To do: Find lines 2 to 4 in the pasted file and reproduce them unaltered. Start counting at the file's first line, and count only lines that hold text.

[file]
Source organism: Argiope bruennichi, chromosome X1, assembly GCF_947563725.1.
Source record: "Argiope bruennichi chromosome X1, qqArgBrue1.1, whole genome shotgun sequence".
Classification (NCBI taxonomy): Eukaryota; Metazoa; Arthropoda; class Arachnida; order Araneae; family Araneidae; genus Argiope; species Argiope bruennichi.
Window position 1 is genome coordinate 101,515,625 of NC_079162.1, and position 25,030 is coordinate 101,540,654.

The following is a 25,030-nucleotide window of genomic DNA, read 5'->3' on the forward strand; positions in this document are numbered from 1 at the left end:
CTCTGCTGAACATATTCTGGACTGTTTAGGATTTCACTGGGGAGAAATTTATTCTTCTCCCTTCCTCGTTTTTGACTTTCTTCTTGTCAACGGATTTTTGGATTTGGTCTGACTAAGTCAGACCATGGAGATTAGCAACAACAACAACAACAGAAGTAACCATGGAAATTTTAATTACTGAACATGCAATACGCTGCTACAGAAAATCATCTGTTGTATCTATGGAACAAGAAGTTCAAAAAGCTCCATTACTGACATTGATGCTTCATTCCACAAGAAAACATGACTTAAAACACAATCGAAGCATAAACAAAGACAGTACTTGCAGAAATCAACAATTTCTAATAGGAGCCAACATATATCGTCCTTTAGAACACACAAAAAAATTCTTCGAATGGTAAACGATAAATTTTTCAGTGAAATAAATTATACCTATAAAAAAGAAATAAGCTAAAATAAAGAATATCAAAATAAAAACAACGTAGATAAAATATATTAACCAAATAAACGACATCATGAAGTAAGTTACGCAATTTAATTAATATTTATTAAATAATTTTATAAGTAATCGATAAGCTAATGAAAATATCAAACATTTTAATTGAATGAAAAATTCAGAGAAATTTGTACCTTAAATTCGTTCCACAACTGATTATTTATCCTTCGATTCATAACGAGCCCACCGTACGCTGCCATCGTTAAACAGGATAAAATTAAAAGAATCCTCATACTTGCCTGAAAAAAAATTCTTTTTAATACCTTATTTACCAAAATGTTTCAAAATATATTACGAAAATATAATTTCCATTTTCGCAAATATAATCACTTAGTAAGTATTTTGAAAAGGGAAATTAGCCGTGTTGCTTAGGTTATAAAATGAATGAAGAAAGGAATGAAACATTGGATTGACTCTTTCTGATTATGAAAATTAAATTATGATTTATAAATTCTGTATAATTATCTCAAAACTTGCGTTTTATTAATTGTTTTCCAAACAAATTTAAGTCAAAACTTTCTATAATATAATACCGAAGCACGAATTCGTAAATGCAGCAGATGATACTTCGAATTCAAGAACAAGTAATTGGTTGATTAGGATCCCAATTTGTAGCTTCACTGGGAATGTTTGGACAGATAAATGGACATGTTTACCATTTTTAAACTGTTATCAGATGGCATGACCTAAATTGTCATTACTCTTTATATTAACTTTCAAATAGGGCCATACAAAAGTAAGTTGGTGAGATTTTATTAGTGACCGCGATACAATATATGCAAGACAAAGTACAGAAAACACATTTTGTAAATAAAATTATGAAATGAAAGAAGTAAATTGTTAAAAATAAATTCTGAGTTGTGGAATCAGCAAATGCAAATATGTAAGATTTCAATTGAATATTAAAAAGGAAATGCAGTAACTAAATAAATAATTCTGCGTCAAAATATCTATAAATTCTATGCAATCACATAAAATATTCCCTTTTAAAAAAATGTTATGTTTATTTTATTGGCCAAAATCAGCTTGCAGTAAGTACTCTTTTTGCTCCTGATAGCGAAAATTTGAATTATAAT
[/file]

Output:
Source record: "Argiope bruennichi chromosome X1, qqArgBrue1.1, whole genome shotgun sequence".
Classification (NCBI taxonomy): Eukaryota; Metazoa; Arthropoda; class Arachnida; order Araneae; family Araneidae; genus Argiope; species Argiope bruennichi.
Window position 1 is genome coordinate 101,515,625 of NC_079162.1, and position 25,030 is coordinate 101,540,654.